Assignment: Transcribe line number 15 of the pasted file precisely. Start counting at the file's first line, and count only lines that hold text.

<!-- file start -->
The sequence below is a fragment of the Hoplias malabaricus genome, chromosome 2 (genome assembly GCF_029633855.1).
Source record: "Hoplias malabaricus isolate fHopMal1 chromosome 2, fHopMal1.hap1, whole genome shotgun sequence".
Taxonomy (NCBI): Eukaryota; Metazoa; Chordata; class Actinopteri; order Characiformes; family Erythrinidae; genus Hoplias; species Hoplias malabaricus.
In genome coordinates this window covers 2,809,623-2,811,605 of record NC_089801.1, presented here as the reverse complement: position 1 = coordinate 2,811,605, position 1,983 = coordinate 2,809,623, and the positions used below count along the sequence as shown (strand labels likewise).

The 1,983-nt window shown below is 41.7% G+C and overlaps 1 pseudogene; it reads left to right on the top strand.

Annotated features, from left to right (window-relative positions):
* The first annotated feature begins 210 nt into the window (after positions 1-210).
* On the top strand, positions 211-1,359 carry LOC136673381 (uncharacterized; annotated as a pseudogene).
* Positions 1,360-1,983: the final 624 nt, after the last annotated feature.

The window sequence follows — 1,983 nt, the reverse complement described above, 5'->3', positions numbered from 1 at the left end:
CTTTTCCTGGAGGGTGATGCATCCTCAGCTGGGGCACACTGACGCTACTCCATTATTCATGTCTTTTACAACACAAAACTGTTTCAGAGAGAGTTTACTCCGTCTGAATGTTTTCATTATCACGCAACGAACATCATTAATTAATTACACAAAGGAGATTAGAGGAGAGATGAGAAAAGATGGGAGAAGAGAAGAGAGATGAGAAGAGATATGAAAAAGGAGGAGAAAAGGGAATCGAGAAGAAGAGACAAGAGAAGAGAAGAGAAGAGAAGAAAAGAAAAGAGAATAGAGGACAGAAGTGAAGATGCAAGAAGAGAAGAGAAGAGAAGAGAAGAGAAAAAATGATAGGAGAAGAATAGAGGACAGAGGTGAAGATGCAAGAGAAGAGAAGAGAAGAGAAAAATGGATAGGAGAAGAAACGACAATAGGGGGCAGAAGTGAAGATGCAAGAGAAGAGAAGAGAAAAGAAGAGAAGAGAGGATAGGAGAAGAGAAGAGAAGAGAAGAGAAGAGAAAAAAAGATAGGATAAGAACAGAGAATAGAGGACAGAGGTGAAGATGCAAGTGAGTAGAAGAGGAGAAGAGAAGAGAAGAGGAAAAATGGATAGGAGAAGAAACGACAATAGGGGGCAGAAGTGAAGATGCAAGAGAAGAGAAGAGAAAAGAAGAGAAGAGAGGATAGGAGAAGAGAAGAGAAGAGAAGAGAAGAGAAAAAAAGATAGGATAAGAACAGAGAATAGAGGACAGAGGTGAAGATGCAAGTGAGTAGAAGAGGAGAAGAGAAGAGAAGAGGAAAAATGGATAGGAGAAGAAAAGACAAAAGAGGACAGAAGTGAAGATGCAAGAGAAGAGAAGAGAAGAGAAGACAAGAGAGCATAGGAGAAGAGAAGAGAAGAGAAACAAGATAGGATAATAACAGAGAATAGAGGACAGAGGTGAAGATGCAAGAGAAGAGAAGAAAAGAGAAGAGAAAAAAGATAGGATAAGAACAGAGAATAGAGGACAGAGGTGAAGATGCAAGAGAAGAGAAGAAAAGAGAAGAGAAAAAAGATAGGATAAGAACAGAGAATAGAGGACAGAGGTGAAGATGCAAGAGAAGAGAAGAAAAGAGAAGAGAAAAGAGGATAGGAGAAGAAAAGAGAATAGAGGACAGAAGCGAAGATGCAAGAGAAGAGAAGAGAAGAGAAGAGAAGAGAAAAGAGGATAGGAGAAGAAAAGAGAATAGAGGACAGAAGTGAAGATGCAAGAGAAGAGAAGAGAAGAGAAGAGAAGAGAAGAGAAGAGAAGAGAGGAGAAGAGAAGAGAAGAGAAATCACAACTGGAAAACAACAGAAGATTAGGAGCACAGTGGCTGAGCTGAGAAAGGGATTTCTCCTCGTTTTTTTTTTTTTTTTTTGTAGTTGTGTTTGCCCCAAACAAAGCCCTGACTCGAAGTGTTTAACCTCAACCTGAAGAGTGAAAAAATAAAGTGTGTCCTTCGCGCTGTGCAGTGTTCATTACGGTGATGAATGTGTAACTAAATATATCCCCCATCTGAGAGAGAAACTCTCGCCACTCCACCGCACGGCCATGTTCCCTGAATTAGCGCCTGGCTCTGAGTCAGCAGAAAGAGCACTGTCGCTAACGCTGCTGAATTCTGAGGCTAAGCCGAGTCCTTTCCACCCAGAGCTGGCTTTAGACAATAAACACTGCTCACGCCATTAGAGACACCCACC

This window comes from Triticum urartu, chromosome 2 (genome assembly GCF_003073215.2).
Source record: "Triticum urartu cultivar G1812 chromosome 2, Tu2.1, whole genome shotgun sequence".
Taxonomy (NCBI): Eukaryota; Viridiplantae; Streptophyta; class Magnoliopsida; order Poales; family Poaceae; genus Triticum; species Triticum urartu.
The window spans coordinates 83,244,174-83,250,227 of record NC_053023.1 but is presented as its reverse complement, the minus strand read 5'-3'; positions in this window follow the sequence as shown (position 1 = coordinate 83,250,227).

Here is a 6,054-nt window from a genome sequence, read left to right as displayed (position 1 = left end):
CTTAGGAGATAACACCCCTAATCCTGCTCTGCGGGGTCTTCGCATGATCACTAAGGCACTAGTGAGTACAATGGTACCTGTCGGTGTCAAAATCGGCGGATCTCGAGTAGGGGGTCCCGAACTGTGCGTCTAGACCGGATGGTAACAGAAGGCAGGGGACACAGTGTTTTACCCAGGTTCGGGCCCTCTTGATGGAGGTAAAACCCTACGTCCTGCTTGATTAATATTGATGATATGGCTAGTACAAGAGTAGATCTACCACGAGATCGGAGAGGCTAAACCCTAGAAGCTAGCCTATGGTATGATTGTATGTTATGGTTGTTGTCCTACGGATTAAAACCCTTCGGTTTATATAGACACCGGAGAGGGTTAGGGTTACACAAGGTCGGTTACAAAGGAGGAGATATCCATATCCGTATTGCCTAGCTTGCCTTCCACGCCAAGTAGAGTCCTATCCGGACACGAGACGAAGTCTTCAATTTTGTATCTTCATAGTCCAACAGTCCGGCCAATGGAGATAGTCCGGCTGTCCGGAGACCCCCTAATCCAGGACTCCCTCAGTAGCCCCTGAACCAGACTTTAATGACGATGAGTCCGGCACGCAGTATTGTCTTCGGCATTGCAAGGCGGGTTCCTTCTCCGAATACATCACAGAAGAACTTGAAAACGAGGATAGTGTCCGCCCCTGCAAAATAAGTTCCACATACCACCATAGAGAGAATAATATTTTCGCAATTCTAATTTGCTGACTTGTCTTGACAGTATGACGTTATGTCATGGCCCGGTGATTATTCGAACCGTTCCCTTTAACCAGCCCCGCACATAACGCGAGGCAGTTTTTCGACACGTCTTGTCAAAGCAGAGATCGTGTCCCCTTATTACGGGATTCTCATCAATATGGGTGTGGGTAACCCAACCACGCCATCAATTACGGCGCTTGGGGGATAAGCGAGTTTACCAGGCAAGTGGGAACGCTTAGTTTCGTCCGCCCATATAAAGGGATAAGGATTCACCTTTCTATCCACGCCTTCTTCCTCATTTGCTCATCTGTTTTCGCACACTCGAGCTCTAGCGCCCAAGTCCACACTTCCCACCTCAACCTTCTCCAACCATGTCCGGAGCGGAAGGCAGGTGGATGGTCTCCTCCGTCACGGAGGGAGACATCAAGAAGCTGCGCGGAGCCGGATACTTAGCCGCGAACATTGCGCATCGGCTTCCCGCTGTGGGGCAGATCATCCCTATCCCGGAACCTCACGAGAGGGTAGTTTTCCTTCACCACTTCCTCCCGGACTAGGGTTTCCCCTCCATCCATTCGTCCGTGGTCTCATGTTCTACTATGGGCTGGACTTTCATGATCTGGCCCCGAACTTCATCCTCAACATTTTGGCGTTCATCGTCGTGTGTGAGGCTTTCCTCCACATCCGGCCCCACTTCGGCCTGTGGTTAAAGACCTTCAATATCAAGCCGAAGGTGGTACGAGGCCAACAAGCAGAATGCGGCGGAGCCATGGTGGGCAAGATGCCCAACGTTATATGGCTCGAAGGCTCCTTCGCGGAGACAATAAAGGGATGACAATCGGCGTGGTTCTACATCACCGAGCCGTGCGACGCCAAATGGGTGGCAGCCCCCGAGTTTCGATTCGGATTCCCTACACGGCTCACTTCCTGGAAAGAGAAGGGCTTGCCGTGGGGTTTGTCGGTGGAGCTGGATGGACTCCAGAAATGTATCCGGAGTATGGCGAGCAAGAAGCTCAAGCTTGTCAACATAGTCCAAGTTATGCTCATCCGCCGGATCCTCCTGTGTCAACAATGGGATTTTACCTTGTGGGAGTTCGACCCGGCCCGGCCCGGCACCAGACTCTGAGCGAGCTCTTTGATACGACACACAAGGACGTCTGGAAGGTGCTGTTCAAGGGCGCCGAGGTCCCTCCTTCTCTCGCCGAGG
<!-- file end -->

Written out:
The window spans coordinates 83,244,174-83,250,227 of record NC_053023.1 but is presented as its reverse complement, the minus strand read 5'-3'; positions in this window follow the sequence as shown (position 1 = coordinate 83,250,227).